AEA365 | A Tip-a-Day by and for Evaluators

May/10

21

Mende Davis and Mei-kuang Chen on Estimating Power and Sample Size

Hi, we are Mende Davis (assistant research professor) and Mei-kuang Chen (advanced graduate student) in the department of Psychology at the University of Arizona. We are also members of the Evaluation Group for Analysis of Data (EGAD) led by Lee Sechrest. G*power is a useful tool to estimate minimum sample size or possible power of a potential study. In our own work as researchers applying for numerous grants, G*power has been a handy tool.

Hot Tip: An evaluation without enough cases may not be able to answer the research questions. You don’t want to be in the position of telling stakeholders that the study was only powered to detect a real difference 15% of the time. Power analysis is used to estimate the number of cases needed to detect a true difference if it exists. Three things are needed for a run-of-the-mill power analysis; alpha (probability of committing a type I error, i.e., rejecting a “true” null hypothesis), beta (probability of committing a type II error, i.e., accepting a “false” null hypothesis), and the expected effect size. Alpha is the familiar ‘type I error rate’ that is often set at .05 (p=.05, meaning you are willing to accept a false positive one time out of twenty). Beta is related to the value of statistical power (power= 1- beta) that you select, which is often set at .80. This means you want to be able to detect a real difference 80% of the time. The effect size is the strength of the relationship between two variables (e.g., the amount of change you expect in your outcome variable). Effect sizes are usually reported in standardized units, such as r, f2, or odds-ratios. Pilot studies and the literature can help us make an educated guess about the effect size. Checking the literature for an effect size can be a real eye opener. With the statistical analysis to be used (e.g., t-test, or regression equation), plus the levels of alpha, beta, and the estimated effect size at hand, you can use G*power to estimate the minimum sample size. If you have the information about the available sample size instead of the effect size, G*power can tell you how much statistical power you would have in your study.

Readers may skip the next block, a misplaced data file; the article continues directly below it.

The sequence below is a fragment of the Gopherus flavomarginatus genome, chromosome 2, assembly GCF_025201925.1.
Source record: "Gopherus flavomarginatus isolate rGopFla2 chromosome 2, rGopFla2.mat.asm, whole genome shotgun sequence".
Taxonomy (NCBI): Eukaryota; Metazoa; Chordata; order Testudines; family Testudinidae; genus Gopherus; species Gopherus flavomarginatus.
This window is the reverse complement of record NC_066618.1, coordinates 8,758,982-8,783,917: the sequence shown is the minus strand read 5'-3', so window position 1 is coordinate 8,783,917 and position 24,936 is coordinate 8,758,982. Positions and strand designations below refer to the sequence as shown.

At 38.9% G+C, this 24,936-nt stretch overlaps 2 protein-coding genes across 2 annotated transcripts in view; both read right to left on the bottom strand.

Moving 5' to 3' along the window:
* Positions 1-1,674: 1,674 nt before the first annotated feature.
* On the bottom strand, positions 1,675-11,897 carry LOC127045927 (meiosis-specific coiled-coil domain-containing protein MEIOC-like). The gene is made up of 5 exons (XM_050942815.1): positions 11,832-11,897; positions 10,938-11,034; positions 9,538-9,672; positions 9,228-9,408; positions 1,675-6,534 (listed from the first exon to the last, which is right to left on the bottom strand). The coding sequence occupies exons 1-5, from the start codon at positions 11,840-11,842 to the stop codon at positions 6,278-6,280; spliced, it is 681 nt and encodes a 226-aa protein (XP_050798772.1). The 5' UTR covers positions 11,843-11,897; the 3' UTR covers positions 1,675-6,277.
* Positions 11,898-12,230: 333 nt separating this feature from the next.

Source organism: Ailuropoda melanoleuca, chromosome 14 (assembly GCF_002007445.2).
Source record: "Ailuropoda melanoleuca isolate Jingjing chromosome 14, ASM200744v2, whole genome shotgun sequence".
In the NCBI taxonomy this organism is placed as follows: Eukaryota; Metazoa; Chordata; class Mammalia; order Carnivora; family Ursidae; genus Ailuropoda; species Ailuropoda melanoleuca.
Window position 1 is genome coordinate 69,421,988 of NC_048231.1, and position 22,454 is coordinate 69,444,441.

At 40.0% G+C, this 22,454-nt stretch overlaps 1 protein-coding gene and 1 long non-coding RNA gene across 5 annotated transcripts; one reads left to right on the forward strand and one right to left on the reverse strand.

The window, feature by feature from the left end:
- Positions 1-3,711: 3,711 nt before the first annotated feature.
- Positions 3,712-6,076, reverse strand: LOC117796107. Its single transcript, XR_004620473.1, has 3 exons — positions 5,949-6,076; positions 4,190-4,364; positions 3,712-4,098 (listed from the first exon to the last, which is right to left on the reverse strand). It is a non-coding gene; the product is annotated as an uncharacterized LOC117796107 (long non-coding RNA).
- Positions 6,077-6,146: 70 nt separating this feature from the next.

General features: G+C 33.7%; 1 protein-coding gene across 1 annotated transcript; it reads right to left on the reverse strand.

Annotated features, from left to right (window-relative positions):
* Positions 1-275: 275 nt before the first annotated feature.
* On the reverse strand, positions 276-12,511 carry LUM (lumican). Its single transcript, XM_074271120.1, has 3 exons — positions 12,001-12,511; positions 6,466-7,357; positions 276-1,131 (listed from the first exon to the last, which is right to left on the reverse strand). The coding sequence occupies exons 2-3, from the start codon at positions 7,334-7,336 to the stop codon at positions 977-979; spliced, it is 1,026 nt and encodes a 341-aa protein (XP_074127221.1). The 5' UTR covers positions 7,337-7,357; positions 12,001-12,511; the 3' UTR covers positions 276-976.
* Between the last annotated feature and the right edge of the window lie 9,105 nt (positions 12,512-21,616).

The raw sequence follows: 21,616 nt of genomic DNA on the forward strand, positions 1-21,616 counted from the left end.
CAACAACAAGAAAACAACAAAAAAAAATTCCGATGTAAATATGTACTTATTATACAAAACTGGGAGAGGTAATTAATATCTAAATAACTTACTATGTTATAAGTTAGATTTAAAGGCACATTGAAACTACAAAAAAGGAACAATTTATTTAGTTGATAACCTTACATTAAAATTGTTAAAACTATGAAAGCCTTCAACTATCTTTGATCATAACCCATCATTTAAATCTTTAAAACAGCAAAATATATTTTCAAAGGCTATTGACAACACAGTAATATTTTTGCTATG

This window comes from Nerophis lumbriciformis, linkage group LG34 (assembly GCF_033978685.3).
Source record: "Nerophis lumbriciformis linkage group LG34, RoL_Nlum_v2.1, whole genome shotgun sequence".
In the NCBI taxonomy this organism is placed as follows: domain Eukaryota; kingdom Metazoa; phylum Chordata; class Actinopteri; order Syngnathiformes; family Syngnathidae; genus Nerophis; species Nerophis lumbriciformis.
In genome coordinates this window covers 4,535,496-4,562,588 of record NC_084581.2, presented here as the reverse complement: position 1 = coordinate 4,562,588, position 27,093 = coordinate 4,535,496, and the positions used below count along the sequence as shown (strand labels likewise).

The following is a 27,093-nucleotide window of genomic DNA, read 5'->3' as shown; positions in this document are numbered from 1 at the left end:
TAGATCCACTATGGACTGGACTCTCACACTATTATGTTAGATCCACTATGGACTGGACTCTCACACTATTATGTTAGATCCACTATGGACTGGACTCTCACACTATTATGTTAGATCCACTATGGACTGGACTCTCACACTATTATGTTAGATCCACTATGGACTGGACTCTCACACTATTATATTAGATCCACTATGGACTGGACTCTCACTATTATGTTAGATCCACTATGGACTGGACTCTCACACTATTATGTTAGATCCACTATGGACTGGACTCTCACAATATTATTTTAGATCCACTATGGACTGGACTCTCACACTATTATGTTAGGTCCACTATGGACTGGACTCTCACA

Rad Source: G*power is free. Where can you get G*power? The newest G*power 3 can be obtained at http://www.psycho.uni-duesseldorf.de/abteilungen/aap/gpower3/ and the G*Power 2 manual will still be useful for using G*power 3. It can be found at http://bit.ly/GPower2Manual.

Rad Source: The calculating of power and required sample size depends on which statistical tool you will use in your study. Some knowledge about power analysis will be helpful for evaluators: http://www.statsoft.com/textbook/power-analysis/

References
Cohen, J. (1988). Statistical power analysis for the behavioral sciences (2nd edition). Hillsdale, NJ: Erlbaum.

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